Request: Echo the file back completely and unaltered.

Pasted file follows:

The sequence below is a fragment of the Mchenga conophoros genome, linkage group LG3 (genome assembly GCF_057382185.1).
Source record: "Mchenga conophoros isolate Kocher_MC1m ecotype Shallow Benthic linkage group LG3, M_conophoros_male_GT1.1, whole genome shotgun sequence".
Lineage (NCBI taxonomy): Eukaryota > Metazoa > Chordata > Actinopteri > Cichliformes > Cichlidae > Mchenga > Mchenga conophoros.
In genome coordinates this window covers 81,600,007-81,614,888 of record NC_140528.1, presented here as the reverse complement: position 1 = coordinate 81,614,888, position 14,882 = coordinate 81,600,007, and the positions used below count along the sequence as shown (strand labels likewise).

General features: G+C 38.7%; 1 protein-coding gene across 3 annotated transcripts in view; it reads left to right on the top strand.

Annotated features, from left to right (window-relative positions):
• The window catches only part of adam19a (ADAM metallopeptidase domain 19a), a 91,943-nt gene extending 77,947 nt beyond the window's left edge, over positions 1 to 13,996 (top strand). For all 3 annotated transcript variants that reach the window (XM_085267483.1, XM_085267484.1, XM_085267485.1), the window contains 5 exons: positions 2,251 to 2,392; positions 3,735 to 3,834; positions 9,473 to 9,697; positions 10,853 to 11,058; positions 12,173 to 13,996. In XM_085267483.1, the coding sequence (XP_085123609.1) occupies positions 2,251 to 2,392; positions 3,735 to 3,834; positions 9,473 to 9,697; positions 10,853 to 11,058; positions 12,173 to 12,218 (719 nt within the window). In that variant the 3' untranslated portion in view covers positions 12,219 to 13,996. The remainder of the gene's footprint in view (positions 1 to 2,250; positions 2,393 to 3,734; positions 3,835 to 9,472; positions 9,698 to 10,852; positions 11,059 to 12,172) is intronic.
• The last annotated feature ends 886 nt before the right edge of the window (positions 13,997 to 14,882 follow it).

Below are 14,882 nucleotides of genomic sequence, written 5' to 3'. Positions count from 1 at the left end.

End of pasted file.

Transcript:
The sequence below is a fragment of the Mchenga conophoros genome, linkage group LG3 (genome assembly GCF_057382185.1).
Source record: "Mchenga conophoros isolate Kocher_MC1m ecotype Shallow Benthic linkage group LG3, M_conophoros_male_GT1.1, whole genome shotgun sequence".
Lineage (NCBI taxonomy): Eukaryota > Metazoa > Chordata > Actinopteri > Cichliformes > Cichlidae > Mchenga > Mchenga conophoros.
In genome coordinates this window covers 81,600,007-81,614,888 of record NC_140528.1, presented here as the reverse complement: position 1 = coordinate 81,614,888, position 14,882 = coordinate 81,600,007, and the positions used below count along the sequence as shown (strand labels likewise).

General features: G+C 38.7%; 1 protein-coding gene across 3 annotated transcripts in view; it reads left to right on the top strand.

Annotated features, from left to right (window-relative positions):
• The window catches only part of adam19a (ADAM metallopeptidase domain 19a), a 91,943-nt gene extending 77,947 nt beyond the window's left edge, over positions 1 to 13,996 (top strand). For all 3 annotated transcript variants that reach the window (XM_085267483.1, XM_085267484.1, XM_085267485.1), the window contains 5 exons: positions 2,251 to 2,392; positions 3,735 to 3,834; positions 9,473 to 9,697; positions 10,853 to 11,058; positions 12,173 to 13,996. In XM_085267483.1, the coding sequence (XP_085123609.1) occupies positions 2,251 to 2,392; positions 3,735 to 3,834; positions 9,473 to 9,697; positions 10,853 to 11,058; positions 12,173 to 12,218 (719 nt within the window). In that variant the 3' untranslated portion in view covers positions 12,219 to 13,996. The remainder of the gene's footprint in view (positions 1 to 2,250; positions 2,393 to 3,734; positions 3,835 to 9,472; positions 9,698 to 10,852; positions 11,059 to 12,172) is intronic.
• The last annotated feature ends 886 nt before the right edge of the window (positions 13,997 to 14,882 follow it).

Below are 14,882 nucleotides of genomic sequence, written 5' to 3'. Positions count from 1 at the left end.